Wedding planning checklist

Wedding Business Lawyer
“It’s going to be OK. It’s going to be OK. It’s going to be OK. It’s going….”

Nothing can be more intimidating than planning your own wedding. At least, that’s what I’ve been told. I’ve never been married. I’m basically one hair follicle and quiet Saturday night away from being a Benedictine Monk. But, that being said, as a wedding lawyer, I have a little bit o’ experience with the wedding business. So, by extension, I know a thing or two about what you should be consider when deciding which drunk Uncle should stay home, negotiating non-refundable deposits, and understanding who owns the copyrights to the wedding photos. A ‘legal’ wedding planning checklist, if you will. And I will.

Wedding Planning Checklist (of Legal Stuff)


Dude, this is like wedding planning checklist 101 stuff here. Still, I get calls on a weekly basis from disgruntled Brides & Grooms claiming that some vendor did or did not do this or that. When prompted whether there is a written contract that would verify whether “this or that” was an obligation, they answer, “we didn’t think it was important.” Whomp, whomp. One of the many, many, many, uses of the written contract is to let the world (in particular, the Judge) what the promises and obligations of each party actually are. That’s important when trying to convince the world that the vendor failed to meet those promises or obligations. Memories fade and become obscured. Remember that scene from 12 Angry Men (starts at 109:00)? Juror #4 (my favorite) was turned because he could not remember the correct title from the second feature at the theater he attended the previous Monday evening. And that was only like 3 days before! Without a written contract, by the time the event comes along, let alone a trial, it’s doubtful that anyone can really remember who was supposed to do what. GET IT IN WRITING, or hope you get the ghost of Henry Fonda in the jury.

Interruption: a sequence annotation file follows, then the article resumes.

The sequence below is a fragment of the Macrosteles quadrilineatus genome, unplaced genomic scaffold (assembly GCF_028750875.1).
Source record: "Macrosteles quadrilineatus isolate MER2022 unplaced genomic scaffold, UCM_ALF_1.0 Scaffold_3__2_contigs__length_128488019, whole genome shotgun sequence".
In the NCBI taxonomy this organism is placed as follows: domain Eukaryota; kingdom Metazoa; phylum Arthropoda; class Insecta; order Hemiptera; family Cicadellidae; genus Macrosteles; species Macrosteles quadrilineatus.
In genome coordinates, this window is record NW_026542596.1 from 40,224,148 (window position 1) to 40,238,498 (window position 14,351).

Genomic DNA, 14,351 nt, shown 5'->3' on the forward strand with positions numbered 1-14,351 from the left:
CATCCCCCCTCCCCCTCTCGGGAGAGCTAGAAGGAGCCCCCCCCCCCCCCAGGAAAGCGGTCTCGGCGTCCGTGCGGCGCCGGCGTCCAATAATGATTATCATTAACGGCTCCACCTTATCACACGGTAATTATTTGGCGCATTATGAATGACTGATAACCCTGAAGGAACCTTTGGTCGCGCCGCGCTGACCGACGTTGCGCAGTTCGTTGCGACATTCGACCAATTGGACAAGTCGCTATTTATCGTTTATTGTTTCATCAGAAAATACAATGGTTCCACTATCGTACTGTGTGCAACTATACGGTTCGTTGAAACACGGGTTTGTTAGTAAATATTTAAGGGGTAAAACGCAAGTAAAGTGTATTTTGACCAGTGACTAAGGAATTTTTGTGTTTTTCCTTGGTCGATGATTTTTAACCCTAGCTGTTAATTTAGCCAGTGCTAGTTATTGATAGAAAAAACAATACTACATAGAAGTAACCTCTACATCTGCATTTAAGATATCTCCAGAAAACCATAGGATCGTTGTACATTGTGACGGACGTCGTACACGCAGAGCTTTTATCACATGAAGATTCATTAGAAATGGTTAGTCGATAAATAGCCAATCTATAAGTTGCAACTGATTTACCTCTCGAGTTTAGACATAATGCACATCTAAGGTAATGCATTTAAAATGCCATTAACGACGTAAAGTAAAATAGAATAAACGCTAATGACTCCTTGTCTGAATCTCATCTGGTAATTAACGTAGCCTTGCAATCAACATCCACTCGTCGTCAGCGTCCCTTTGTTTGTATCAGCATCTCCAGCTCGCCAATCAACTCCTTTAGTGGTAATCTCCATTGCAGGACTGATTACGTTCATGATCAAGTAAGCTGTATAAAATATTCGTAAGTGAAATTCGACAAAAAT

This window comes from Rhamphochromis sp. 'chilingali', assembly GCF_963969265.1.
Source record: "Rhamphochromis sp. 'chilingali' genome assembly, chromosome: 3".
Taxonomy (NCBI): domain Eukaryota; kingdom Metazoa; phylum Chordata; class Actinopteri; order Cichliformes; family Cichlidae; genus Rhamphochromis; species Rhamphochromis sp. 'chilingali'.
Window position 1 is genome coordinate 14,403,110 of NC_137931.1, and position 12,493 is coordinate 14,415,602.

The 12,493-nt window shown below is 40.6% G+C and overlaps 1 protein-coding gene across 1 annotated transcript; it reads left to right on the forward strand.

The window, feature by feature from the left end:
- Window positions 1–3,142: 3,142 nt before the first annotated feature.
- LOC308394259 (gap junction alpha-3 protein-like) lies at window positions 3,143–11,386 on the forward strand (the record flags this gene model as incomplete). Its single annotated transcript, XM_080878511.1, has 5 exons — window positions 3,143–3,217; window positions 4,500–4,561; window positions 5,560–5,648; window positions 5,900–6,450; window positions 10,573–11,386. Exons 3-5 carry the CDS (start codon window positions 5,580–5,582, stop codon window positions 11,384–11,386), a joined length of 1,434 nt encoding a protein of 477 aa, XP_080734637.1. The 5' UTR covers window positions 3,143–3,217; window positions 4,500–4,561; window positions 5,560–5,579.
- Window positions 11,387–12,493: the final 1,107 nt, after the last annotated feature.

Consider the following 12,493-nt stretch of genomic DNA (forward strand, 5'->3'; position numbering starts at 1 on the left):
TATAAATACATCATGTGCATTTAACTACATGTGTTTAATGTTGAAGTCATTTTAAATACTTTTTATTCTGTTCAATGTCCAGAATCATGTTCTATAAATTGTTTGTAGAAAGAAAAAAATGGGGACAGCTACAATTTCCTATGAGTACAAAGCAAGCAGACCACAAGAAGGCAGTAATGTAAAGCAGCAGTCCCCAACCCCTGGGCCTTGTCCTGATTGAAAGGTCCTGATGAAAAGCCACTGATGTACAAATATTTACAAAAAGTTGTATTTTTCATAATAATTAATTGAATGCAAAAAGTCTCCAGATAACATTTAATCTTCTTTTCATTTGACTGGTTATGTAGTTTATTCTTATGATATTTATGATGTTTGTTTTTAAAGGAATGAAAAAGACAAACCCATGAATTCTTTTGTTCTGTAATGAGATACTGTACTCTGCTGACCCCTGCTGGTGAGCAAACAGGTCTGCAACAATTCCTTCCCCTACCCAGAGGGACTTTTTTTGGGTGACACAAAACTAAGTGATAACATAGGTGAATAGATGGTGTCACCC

Life happens. Military personnel get deployed. Great-Great-Grandma Peggy (aka ‘mee-ma’) bites it. That job opens up in Ohio. This will more than likely NOT pull on the heart-strings of the wedding vendor should you have to cancel the wedding and beg for the deposit back. It’s better to make sure that you understand the deposit polices of the vendor (AND IT’S IN WRITING-see above). Sometimes you never get it back, sometimes you get back half, sometimes you earn a credit. Sometimes date changes or postponements are allowed. Sometimes date changes and postponements are considered cancellations.  It should all be explicitly laid out in the contract.


Wedding insurance comes in two varieties and protects the Bride & Groom in two separate ways. First, there is ‘cancellation’ insurance in the event that life happens (see above) and the wedding cannot go forward. This type of insurance will cover lost deposits and travel expenses. Be advised that this coverage does not protect for ‘change of heart.’ In other words, if he’s cheatin’ and the wedding is off, you’re better off going after him for the losses. The second type of wedding insurance is ‘liability’ insurance. This type of insurance covers bodily injury and property damage resulting from an off the chain wedding. Many wedding venues require this, and if they do not, it may be worth looking into.

This wedding planning checklist is not sexy. However, what do they say? An ounce of non-sexy prevention equals like a pound of sexy-cure. Keep that in mind when putting together your ceremony. Happy planning!